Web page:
SOCIAL MEDIA

Thursday, 6 June 2019

Coping With OCD In Pregnancy

OCD is a common, yet debilitating disorder that causes the sufferer to have obsessions (thoughts, worries, urges and doubts) and compulsions (to try and counteract the obsessions). But did you know that OCD can present in pregnancy? Here's my story...

My second pregnancy was a very anxious time. A few months before, I'd very sadly had a miscarriage. My much wanted baby who, from the moment I saw those two lines on the pregnancy test, had become a glorious part of my future (as I daydreamed of first smiles, first days at school, holidays by the sea etc) had gone. I was bereft. In the weeks that followed, I tried to make sense of this loss and with it I began to worry that I had in some way caused it. Of course, I know now that I didn't, that miscarriage is common (1-4 women experiencing it in their lifetime), but I began to over-analyse my actions. Was it something I had eaten? Had I taken a bath that was too hot? Had I been too stressed at work? The questions were endless.

A few months later I again became pregnant. As wonderful as this was, with it came fears that I would again have a miscarriage and one that I would somehow cause. Over the course of my pregnancy and indeed, into the first few months of motherhood, these fears manifested themselves into compulsions. A large part of my anxieties surrounded contamination, anxieties that I would somehow pass something harmful along to my baby. I began to wash my hands a lot. At the time I was working as a nurse and I while hygiene and cleanliness are vital, I began to take it to the next level, scrubbing my hands frequently in an attempt to make them sterile. Sometimes I would wash them again straight after because my hand had brushed past a wall or object which I feared had contaminated my hands again. My hands would be red raw, often cracking and bleeding from the frequent washing. Eating also became an issue. Firstly in terms of my fears of contamination and also because I worried that one of the ingredients, particularly if it contained herbs, would cause harm to the baby. Daily life had become difficult, simple tasks became exhausting. I knew that my actions weren't the norm but I didn't have the first idea how to stop. I felt like this was what I had to do to keep my baby alive and well.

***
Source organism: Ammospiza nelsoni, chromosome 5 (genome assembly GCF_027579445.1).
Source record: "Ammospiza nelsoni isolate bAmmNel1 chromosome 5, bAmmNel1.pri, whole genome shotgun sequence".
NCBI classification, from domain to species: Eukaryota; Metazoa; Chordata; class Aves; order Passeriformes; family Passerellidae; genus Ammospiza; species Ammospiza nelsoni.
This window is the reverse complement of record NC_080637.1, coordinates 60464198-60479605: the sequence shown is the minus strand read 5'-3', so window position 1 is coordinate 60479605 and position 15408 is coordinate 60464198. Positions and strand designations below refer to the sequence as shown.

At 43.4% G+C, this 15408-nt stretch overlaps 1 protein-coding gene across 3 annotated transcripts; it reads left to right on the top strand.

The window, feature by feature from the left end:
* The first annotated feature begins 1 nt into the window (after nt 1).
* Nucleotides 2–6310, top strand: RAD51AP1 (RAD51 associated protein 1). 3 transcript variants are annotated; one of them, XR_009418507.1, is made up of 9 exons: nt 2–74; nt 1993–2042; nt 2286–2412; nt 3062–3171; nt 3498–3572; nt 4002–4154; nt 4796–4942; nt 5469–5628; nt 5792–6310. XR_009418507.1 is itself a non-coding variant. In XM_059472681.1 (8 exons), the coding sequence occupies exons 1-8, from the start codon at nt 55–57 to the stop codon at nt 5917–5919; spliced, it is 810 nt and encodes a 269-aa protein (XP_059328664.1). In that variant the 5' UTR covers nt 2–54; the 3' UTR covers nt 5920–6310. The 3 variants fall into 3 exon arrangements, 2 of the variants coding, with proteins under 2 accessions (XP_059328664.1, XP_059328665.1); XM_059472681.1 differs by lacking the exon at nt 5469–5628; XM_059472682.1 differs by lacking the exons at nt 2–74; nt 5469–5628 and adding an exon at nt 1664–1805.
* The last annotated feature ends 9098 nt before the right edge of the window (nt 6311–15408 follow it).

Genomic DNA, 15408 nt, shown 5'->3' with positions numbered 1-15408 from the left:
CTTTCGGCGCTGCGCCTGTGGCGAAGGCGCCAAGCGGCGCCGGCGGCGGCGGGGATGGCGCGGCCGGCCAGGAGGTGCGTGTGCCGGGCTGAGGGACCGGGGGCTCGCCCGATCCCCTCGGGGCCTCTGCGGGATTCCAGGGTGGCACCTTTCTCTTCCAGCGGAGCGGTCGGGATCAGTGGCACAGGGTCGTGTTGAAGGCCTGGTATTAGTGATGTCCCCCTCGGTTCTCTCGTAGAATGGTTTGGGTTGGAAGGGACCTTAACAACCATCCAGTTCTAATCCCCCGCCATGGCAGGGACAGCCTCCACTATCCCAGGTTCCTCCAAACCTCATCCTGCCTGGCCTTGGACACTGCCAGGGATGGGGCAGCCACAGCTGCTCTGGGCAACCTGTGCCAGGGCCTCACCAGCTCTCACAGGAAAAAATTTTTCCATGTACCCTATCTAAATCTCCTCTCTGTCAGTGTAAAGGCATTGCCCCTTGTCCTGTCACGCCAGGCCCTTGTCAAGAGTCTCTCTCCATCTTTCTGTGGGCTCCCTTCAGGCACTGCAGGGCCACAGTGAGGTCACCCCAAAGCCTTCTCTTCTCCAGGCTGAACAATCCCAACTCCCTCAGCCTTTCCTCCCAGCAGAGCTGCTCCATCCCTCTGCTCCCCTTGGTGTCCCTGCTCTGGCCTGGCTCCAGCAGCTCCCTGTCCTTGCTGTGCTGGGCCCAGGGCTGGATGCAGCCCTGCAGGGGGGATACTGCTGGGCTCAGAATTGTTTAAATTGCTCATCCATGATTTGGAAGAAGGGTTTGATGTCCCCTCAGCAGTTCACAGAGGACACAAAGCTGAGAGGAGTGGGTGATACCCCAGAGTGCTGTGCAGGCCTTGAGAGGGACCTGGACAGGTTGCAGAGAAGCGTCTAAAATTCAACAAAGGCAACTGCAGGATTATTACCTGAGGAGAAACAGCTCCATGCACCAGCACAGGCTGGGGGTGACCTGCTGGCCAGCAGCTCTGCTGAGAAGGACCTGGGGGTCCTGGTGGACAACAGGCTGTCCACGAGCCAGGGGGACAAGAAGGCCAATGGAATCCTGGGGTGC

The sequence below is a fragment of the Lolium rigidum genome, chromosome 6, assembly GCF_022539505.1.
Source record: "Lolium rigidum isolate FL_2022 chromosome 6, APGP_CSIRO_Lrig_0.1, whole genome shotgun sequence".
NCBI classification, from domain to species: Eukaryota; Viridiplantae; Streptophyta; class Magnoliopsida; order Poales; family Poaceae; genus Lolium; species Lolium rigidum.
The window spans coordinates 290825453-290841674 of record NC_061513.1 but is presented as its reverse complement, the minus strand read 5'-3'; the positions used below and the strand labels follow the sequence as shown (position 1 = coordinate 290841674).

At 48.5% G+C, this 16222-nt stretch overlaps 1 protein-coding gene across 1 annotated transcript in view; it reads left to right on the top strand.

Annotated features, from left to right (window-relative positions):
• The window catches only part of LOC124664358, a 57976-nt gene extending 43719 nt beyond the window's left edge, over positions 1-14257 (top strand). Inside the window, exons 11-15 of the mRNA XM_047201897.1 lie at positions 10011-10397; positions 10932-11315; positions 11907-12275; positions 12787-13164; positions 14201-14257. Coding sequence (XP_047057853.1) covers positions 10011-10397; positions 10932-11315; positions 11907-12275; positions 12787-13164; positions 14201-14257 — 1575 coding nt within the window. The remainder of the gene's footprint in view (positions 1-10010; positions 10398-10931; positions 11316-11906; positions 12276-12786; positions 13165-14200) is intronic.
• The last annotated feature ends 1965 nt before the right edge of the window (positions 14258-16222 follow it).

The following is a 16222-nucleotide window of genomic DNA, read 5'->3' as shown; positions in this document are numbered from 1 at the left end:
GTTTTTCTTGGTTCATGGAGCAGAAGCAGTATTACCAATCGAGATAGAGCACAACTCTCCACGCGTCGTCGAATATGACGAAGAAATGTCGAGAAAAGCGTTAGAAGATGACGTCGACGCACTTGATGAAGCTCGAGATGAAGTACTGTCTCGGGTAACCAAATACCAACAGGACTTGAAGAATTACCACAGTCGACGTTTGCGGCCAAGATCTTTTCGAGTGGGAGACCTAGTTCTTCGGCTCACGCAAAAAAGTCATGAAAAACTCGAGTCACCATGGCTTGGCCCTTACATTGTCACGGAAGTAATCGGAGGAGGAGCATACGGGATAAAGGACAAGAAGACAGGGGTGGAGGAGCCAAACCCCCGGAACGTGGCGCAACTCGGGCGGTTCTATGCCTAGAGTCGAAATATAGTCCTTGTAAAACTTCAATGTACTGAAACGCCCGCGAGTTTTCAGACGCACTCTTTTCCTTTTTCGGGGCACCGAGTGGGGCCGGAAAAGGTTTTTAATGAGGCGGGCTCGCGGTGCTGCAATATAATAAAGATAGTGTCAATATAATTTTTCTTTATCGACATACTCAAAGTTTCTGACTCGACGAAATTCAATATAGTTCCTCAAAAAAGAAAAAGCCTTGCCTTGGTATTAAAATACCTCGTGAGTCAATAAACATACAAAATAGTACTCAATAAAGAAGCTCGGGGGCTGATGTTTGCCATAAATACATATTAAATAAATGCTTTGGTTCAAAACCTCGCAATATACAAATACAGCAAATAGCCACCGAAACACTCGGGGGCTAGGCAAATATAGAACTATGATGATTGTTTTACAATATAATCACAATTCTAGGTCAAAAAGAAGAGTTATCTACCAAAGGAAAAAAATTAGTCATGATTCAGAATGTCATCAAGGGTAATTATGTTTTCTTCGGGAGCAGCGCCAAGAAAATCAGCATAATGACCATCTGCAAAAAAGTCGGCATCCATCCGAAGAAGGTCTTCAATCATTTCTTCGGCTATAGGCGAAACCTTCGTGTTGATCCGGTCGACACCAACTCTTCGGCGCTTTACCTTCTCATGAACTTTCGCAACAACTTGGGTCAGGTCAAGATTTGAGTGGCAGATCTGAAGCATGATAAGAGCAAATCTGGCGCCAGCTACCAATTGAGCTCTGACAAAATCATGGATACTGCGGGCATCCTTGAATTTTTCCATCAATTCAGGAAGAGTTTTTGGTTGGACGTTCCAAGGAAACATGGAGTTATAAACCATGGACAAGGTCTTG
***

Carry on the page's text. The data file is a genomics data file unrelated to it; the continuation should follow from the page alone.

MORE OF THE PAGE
Regretfully, I didn't seek help in my pregnancy, but I wish I had done. My OCD symptoms continued after my little boy was born where my obsessions centred again around fears of contamination (now it wasn't just my hands that were scrubbed constantly but his bottles too) but also around fears that he would accidentally come to harm. I remember constantly checking every little noise he made in case he was unwell. I also worried that something would fall from a shelf or wardrobe onto him and I would spend a lot of time checking everything was secure. Eventually, things became easier, largely due to previous Cognitive Behaviour Therapy (CBT) I had previously had for anxiety. CBT helps you to change established thought patterns and to recognise negative or unhelpful thoughts. I had been taught a word during this; 'catasprophising'- assuming the worst case scenario will occur. I realised that a lot of my thoughts were just this, anxiety of the worst happening. Each time I had an urge to wash my hands, or to check on the baby for the 50th time that evening, I reminded myself of this word and eventually I started to let things go.

OCD During Pregnancy affects 1 in 100 women and PostPartum OCD, which occurs after pregnancy is slightly more common. If you're experiencing any signs of OCD then it's important to speak to your doctor. There's no shame, it's a common condition that can happen to anyone. Rather than conducting a specific OCD test, your doctor will ask about your symptoms and can then advise on the options for OCD treatment. This includes talking therapies such as CBT or your doctor may give advice on the best medication for OCD.

I'm happy to report that I don't feel affected by OCD in the same way that I once was. I sometimes feel things bubbling away under the surface, a worry or fear that I've done something wrong or the need to check and recheck something, but most of the time I can bat these thoughts away, recognising them for what they are, without the need to carry out any compulsive behaviours. But I'll never forget just how difficult it was and so if this is you, I urge you to seek some help and guidance so that you can receive the support to effectively combat your symptoms. For help, advice and guidance visit betterhelp.com. You can and you will beat it.

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